Design maps for the planned restoration of Kus-kus-sum. Photo by Terry Farrell

Project Watershed to host public info night regarding Kus-Kus-sum

Unpave Paradise: The Past, Present and Future of Kus-kus-sum

Project Watershed is undertaking one of the largest, most high-profile initiatives in local conservation history – a partnership with the K’omoks First Nation (KFN) and the City of Courtenay to “unpave paradise” and restore the former sawmill site on the Courtenay River to estuary and riverside forest. Named Kus-kus-sum, the initiative honours the historic uses of this area in KFN’s unceded traditional territory.

On Thurs. Nov. 30, 7 p.m. at the Stan Hagen Theatre, North Island College, Project Watershed will host a public information night about the project, featuring guest experts, including Scott Wallace from the David Suzuki Foundation. Speakers will use multimedia presentations to share stories about the past, present and future of Kus-kus-sum, focusing on its unique historic and environmental values. The event will include an audience Q&A facilitated by Sharon Edwards, former CBC Radio host. Admission is free, donations appreciated. Doors open at 6:30 p.m.

The multi-year $6.5M Kus-kus-sum project will remove 3.5 hectares of pavement and a notorious salmon “killing wall” while delivering many community benefits ranging from improved nature access and habitat enhancement to more recreational opportunities and a revitalized riverfront.

“Many people have heard that something is happening with this area,” says Caila Holbrook, Project Watershed’s outreach co-ordinator. “The Nov. 30 info night will answer people’s big questions on issues such as project importance, soil contamination and the fundraising initiatives required to raise the money needed to restore this crucial habitat.”

“The K’ómoks Estuary is at a crossroads,” says Tim Ennis, project manager and executive director of the Comox Valley Land Trust. “Restoring this important section of the waterway to its natural features will create the most returns on investment for the community. If successful in our fundraising efforts, Kus-kus-sum will support cleaner air, cleaner water and enhanced community wellbeing, while helping absorb future flooding and offsetting climate change impacts. This innovative project can make us a leader in BC and Canada and we’re building partnerships on that basis.”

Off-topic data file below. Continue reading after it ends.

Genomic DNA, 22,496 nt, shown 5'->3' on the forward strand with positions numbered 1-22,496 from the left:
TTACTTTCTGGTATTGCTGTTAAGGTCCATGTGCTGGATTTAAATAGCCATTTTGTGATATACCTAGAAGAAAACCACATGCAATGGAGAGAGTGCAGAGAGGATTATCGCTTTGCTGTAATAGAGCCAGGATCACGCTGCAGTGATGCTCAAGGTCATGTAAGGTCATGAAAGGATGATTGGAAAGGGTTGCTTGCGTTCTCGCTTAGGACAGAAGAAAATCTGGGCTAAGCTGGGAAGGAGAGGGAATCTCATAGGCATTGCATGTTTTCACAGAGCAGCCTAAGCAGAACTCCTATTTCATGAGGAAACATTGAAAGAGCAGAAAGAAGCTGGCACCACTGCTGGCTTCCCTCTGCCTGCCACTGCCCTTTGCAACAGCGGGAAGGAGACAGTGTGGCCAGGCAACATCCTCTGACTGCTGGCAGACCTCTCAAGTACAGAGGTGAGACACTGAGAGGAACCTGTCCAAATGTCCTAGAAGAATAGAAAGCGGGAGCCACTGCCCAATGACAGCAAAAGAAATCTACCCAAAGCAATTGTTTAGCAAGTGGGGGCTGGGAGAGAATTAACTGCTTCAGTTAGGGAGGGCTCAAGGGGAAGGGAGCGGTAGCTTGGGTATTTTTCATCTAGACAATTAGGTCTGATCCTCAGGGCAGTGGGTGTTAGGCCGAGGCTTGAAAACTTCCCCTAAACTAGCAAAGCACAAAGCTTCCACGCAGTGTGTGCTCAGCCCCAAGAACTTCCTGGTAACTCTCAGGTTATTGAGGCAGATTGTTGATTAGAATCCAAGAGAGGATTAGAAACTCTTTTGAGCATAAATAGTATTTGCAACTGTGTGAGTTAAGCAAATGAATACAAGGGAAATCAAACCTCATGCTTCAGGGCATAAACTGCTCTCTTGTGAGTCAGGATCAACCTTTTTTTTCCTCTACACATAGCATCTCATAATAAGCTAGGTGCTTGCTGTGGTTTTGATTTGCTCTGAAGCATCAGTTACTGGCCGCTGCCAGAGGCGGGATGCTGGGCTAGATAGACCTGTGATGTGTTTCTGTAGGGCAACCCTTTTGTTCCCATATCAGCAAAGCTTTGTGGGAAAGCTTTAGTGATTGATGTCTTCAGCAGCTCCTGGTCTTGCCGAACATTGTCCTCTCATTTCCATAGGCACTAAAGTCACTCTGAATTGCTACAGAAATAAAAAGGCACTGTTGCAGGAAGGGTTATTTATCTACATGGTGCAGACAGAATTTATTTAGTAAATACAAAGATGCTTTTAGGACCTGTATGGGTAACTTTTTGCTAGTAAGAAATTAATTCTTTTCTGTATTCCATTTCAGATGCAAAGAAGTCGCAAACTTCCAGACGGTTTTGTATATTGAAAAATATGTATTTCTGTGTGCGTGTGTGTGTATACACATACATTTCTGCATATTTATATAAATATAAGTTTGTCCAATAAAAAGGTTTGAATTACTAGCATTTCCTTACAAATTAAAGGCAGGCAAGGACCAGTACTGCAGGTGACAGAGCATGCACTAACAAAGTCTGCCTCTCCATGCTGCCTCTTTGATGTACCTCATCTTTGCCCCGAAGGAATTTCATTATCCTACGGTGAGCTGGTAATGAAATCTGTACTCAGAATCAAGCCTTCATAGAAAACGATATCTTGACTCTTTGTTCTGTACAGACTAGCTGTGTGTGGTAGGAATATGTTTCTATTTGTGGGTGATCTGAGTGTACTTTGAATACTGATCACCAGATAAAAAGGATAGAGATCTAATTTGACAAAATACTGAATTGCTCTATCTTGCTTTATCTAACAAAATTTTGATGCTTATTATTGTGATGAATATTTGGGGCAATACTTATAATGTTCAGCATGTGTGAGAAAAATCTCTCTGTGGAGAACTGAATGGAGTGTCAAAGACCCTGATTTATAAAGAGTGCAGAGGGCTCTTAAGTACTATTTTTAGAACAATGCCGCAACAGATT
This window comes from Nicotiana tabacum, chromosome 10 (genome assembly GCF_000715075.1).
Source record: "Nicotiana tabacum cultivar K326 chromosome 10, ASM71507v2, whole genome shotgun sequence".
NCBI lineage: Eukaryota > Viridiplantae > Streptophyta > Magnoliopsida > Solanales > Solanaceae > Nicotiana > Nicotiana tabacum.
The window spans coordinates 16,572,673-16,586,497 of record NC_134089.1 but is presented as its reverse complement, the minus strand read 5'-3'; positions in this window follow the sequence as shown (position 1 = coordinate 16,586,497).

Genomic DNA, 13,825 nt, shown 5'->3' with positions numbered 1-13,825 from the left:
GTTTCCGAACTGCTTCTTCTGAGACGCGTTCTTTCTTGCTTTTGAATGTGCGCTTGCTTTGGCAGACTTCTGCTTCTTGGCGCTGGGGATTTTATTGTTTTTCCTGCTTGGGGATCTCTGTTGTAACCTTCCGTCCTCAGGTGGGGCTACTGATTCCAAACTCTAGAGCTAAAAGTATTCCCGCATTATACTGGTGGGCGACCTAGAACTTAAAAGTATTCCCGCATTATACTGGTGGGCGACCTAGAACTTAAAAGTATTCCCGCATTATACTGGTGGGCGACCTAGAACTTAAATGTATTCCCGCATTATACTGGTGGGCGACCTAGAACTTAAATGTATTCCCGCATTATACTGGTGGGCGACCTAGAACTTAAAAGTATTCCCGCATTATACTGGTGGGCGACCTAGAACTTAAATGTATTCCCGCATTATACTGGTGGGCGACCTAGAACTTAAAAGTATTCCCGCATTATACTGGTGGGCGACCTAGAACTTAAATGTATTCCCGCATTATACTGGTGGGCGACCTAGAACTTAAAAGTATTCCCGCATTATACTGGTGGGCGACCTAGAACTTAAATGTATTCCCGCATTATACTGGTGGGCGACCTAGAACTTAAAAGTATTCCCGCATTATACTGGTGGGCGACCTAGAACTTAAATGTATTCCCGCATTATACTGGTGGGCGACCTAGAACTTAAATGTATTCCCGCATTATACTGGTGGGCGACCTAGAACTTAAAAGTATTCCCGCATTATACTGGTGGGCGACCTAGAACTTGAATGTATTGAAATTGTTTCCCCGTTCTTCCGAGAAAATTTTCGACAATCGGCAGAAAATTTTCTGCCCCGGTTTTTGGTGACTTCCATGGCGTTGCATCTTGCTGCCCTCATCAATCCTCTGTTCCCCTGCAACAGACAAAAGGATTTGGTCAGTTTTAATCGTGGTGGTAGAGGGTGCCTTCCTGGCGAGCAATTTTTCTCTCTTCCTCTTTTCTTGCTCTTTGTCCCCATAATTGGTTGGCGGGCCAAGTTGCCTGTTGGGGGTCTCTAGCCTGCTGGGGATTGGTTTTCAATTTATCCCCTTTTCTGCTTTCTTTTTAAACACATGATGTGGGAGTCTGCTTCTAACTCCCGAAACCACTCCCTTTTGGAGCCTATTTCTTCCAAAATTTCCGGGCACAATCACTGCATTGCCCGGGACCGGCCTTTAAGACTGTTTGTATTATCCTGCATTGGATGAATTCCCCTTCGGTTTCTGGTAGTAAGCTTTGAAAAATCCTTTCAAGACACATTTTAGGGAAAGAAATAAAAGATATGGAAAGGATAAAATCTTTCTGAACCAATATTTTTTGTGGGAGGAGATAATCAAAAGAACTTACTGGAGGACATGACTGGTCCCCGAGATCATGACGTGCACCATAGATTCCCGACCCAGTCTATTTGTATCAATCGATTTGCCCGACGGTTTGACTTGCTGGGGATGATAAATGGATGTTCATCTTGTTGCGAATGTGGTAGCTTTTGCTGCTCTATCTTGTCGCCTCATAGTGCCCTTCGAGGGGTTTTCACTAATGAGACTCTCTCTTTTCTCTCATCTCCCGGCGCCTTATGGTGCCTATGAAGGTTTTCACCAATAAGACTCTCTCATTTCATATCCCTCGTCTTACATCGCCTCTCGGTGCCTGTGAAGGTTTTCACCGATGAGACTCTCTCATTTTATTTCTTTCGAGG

The Nov. 30 info night will explore why Kus-kus-sum is an opportunity for the Comox Valley to create a valuable legacy and restore our relationship with the world-class K’omoks Estuary.

“After more than a century of industrial service and decline in ecological function, we have the chance to live with this section of the river in a way that’s better for everyone,” says Paul Horgan, chair of Project Watershed’s board. Kus-kus-sum is in a two-year land acquisition and fundraising phase. The first goal is to raise $100K by Dec. 20. The total target of local fundraising is $500K by 2019.

For more information on the Nov. 30 Unpave Paradise public info night, visit projectwatershed.ca/

 

Representing the three partners in the project, Courtenay Councillor Doug Hillian, K’ómoks First Nation Chief Councillor Nicole Rempel and Project Watershed chair Paul Horgen pose for a photo at the estuary, across from the sawmill site that will be restored. Photo by John Bonner.

Residents gathered on the lawn in front of Local restaurant to celebrate the kick-off of the Keeping it Living restoration project. Photo by Terry Farrell

Just Posted

Comox Valley Monarch Lions help ‘SPOT’ possible student vision problems

When Helen Keller challenged Lions Clubs International in 1925 to become “Knights… Continue reading

Vancouver Island brewery re-brands again after cryptic new logo failed

Victoria-based brewers said goodbye to confusing hexagon logo

North Island College Foundation helps more students than ever in the Comox Valley

More than 170 North Island College students in the Comox Valley received… Continue reading

Courtenay mom warns of candy-luring incident near Willemar Road

A Courtenay mother is speaking out after a man was reported to… Continue reading

VIDEO: Marvel Comics’ Stan Lee dies

Marvel co-creator was well-known for making cameo appearances in superhero movies

Vancouver Island remembers

Important stories shared as Islanders salute those who made the greatest sacrifice

VIDEO: Newcomer kids see first Canadian snowfall

Children arrived in Canada with their mother and two siblings last week from Eritrea

Feds dropped ball with WWI anniversary tributes: historians

Wrote one historian: ‘Other than the Vimy Ridge celebration … I think they have done a very bad job’

Sides ‘far apart’ in Canada Post talks despite mediation, says union

The lack of a breakthrough means rotating strikes will resume Tuesday

Feds’ appeal of solitary confinement decision in B.C. to be heard

Judge ruled in January that indefinite such confinement is unconstitutional, causes permanent harm

B.C. health care payroll tax approved, takes effect Jan. 1

Employers calculating cost, including property taxes increases

Nunavut urges new plan to deal with too many polar bears

Territory recommends a proposal that contradicts much of conventional scientific thinking

Shelter struggles: Landlord takes over rental unit whenever visiting B.C. town

Renter’s story highlights how hard it is to find accommodation in Revelstoke

Most Read